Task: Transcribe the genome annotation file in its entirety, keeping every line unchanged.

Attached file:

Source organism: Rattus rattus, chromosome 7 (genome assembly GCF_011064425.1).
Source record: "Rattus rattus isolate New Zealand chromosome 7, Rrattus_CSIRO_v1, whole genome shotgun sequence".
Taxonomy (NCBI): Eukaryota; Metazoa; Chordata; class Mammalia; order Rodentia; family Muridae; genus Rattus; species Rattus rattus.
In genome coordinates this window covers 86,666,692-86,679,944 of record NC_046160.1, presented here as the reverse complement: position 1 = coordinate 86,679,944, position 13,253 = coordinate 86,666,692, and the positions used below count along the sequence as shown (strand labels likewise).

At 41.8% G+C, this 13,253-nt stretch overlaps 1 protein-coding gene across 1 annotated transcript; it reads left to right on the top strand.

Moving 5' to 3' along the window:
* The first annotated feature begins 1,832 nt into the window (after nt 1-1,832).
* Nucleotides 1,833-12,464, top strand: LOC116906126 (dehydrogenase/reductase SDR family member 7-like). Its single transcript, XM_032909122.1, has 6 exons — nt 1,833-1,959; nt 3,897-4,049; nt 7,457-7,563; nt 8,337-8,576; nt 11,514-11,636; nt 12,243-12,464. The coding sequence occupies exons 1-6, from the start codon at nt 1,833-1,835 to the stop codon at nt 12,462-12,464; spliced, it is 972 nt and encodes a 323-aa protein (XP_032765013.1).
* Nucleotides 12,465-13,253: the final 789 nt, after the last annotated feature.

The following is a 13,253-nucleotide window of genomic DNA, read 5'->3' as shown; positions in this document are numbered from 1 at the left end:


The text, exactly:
Source organism: Rattus rattus, chromosome 7 (genome assembly GCF_011064425.1).
Source record: "Rattus rattus isolate New Zealand chromosome 7, Rrattus_CSIRO_v1, whole genome shotgun sequence".
Taxonomy (NCBI): Eukaryota; Metazoa; Chordata; class Mammalia; order Rodentia; family Muridae; genus Rattus; species Rattus rattus.
In genome coordinates this window covers 86,666,692-86,679,944 of record NC_046160.1, presented here as the reverse complement: position 1 = coordinate 86,679,944, position 13,253 = coordinate 86,666,692, and the positions used below count along the sequence as shown (strand labels likewise).

At 41.8% G+C, this 13,253-nt stretch overlaps 1 protein-coding gene across 1 annotated transcript; it reads left to right on the top strand.

Moving 5' to 3' along the window:
* The first annotated feature begins 1,832 nt into the window (after nt 1-1,832).
* Nucleotides 1,833-12,464, top strand: LOC116906126 (dehydrogenase/reductase SDR family member 7-like). Its single transcript, XM_032909122.1, has 6 exons — nt 1,833-1,959; nt 3,897-4,049; nt 7,457-7,563; nt 8,337-8,576; nt 11,514-11,636; nt 12,243-12,464. The coding sequence occupies exons 1-6, from the start codon at nt 1,833-1,835 to the stop codon at nt 12,462-12,464; spliced, it is 972 nt and encodes a 323-aa protein (XP_032765013.1).
* Nucleotides 12,465-13,253: the final 789 nt, after the last annotated feature.

The following is a 13,253-nucleotide window of genomic DNA, read 5'->3' as shown; positions in this document are numbered from 1 at the left end: